Financial aid program could expand to include room and board

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The 13 districts currently with Promise Zones

Michigan Promise Zones Association

The 13 districts currently with Promise Zones

Capital News Service

LANSING — Students in 13 communities known as Promise Zones would be able to receive more financial aid to assist with on-campus housing and meal plans at public community colleges and four-year institutions under a legislative proposal.

They include Detroit, Baldwin, Mason County, Lansing, Grand Rapids, Hazel Park, Newaygo County and Pontiac. 

Promise Zones are “communities designated through state law to make scholarships available to all students in a locality,” according to the Michigan Promise Zones Association.

These scholarships are provided to all students who live in and graduate from a high school in such a zone.

Students who seek Promise Zone scholarships must first submit a Free Application for Federal Student Aid which determines their eligibility for need-based assistance. 

Once a student’s total need-based grants are determined, those eligible will receive a Promise Zone scholarship to cover the remaining cost of tuition and mandatory fees to earn at least an associate’s degree. 

Participating communities can also choose to provide scholarships for bachelor’s degree programs.

A pending bill would allow on-campus room and board at educational institutions to count as “qualified educational expenses” if they are included in a Promise Zone’s development plan.

The legislation was introduced by Sen. Rosemary Bayer, D-Keego Harbor, and is currently in the Senate Appropriations Committee. 

“The idea is that students and Promise Zone boards should have the opportunity to use some of that money to help pay for on-campus housing,” Bayer said at a recent committee meeting.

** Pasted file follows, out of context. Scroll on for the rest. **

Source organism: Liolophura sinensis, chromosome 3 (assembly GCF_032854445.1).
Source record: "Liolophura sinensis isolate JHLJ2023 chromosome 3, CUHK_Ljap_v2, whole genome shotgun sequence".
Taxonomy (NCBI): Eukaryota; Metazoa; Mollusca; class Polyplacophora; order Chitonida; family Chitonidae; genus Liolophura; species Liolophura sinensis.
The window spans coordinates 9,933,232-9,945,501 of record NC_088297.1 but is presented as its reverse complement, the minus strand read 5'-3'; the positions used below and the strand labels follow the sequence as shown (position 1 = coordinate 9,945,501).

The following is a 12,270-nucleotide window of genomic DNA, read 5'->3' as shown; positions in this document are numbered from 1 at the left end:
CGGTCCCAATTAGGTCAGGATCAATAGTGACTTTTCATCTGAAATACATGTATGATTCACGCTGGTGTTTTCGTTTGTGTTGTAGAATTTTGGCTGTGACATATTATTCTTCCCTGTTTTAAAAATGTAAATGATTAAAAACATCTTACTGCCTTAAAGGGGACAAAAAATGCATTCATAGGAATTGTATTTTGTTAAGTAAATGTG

Additional sponsors include Democratic Sens. Sarah Anthony of Lansing, Darrin Camilleri of Trenton, Kristen McDonald Rivet of Bay City and Paul Wojno of Warren. 

Bayer said students in Promise Zones often have family circumstances that make it difficult to succeed in their post-secondary education pursuits.

“The data is really stark about the growing needs and the financial burden of things beyond tuition and fees,” said Jamie Jacobs, the deputy director of the Michigan College Access Network. The organization helps students get access to and earn college certificates and degrees.

Jacobs said that before the COVID-19 pandemic, 46% of community college students surveyed reported experiencing housing insecurity. 

“This bill, if it were passed, would provide Promise Zones with the flexibility to consider providing financial support to cover additional costs like housing,” Jacobs said. 

According to Jacobs, the flexibility of providing support for other costs could increase the graduation rate of program participants.

“The need for students to complete their programs is very high in order to retain talent and meet labor market demands,” Jacobs said.

Promise Zone authorities, the 11-member governing body of each zone, solicit private donations to fund their scholarships. 

Beginning in the third year of operation, authorities may qualify for state funds through tax increment financing, or “tax capture.” That lets authorities use half the increase in the state education tax collected in their zone to help pay for scholarships, according to the association.

The legislation would not affect or require state funding, but would allow Promise Zone communities the option of providing additional assistance.

Current law allows a maximum of 15 zones. Beginning Oct. 16, the Department of Treasury will accept applications for the two available slots.

Eligible are cities, townships, counties, local schools districts and intermediate school districts with a minimum percentage of families who live at or below the federal poverty level.

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